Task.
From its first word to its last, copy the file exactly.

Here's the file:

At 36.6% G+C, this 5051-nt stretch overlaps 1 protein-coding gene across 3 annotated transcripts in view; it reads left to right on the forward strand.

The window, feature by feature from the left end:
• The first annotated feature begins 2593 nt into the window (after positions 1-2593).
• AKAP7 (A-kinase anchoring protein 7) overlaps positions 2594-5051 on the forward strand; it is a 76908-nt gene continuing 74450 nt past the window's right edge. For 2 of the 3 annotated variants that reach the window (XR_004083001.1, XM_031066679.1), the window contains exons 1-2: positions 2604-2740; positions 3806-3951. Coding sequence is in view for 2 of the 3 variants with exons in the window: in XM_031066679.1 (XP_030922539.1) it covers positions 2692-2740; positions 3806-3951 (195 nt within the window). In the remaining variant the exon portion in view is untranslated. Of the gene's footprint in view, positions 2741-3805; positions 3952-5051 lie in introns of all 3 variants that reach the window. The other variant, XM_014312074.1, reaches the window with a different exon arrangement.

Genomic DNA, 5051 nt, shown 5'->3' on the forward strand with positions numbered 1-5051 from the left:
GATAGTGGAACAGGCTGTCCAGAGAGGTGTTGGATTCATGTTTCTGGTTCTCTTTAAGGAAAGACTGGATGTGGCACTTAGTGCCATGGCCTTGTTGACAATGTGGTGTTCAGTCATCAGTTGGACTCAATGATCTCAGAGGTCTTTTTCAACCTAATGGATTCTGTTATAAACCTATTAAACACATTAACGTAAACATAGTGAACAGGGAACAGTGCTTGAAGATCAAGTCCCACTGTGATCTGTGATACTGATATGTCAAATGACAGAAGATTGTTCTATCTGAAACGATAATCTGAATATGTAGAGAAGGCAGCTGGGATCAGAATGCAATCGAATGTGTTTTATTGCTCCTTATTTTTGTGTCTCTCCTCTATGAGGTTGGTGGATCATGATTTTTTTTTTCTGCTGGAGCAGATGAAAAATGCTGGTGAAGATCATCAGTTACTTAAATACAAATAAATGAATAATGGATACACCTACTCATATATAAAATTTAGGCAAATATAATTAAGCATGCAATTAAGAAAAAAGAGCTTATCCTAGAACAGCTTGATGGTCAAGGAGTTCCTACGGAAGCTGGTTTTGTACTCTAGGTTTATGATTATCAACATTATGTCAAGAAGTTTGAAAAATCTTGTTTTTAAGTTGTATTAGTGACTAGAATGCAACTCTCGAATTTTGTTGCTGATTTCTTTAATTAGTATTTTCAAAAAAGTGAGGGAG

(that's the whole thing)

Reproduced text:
At 36.6% G+C, this 5051-nt stretch overlaps 1 protein-coding gene across 3 annotated transcripts in view; it reads left to right on the forward strand.

The window, feature by feature from the left end:
• The first annotated feature begins 2593 nt into the window (after positions 1-2593).
• AKAP7 (A-kinase anchoring protein 7) overlaps positions 2594-5051 on the forward strand; it is a 76908-nt gene continuing 74450 nt past the window's right edge. For 2 of the 3 annotated variants that reach the window (XR_004083001.1, XM_031066679.1), the window contains exons 1-2: positions 2604-2740; positions 3806-3951. Coding sequence is in view for 2 of the 3 variants with exons in the window: in XM_031066679.1 (XP_030922539.1) it covers positions 2692-2740; positions 3806-3951 (195 nt within the window). In the remaining variant the exon portion in view is untranslated. Of the gene's footprint in view, positions 2741-3805; positions 3952-5051 lie in introns of all 3 variants that reach the window. The other variant, XM_014312074.1, reaches the window with a different exon arrangement.

Genomic DNA, 5051 nt, shown 5'->3' on the forward strand with positions numbered 1-5051 from the left:
GATAGTGGAACAGGCTGTCCAGAGAGGTGTTGGATTCATGTTTCTGGTTCTCTTTAAGGAAAGACTGGATGTGGCACTTAGTGCCATGGCCTTGTTGACAATGTGGTGTTCAGTCATCAGTTGGACTCAATGATCTCAGAGGTCTTTTTCAACCTAATGGATTCTGTTATAAACCTATTAAACACATTAACGTAAACATAGTGAACAGGGAACAGTGCTTGAAGATCAAGTCCCACTGTGATCTGTGATACTGATATGTCAAATGACAGAAGATTGTTCTATCTGAAACGATAATCTGAATATGTAGAGAAGGCAGCTGGGATCAGAATGCAATCGAATGTGTTTTATTGCTCCTTATTTTTGTGTCTCTCCTCTATGAGGTTGGTGGATCATGATTTTTTTTTTCTGCTGGAGCAGATGAAAAATGCTGGTGAAGATCATCAGTTACTTAAATACAAATAAATGAATAATGGATACACCTACTCATATATAAAATTTAGGCAAATATAATTAAGCATGCAATTAAGAAAAAAGAGCTTATCCTAGAACAGCTTGATGGTCAAGGAGTTCCTACGGAAGCTGGTTTTGTACTCTAGGTTTATGATTATCAACATTATGTCAAGAAGTTTGAAAAATCTTGTTTTTAAGTTGTATTAGTGACTAGAATGCAACTCTCGAATTTTGTTGCTGATTTCTTTAATTAGTATTTTCAAAAAAGTGAGGGAG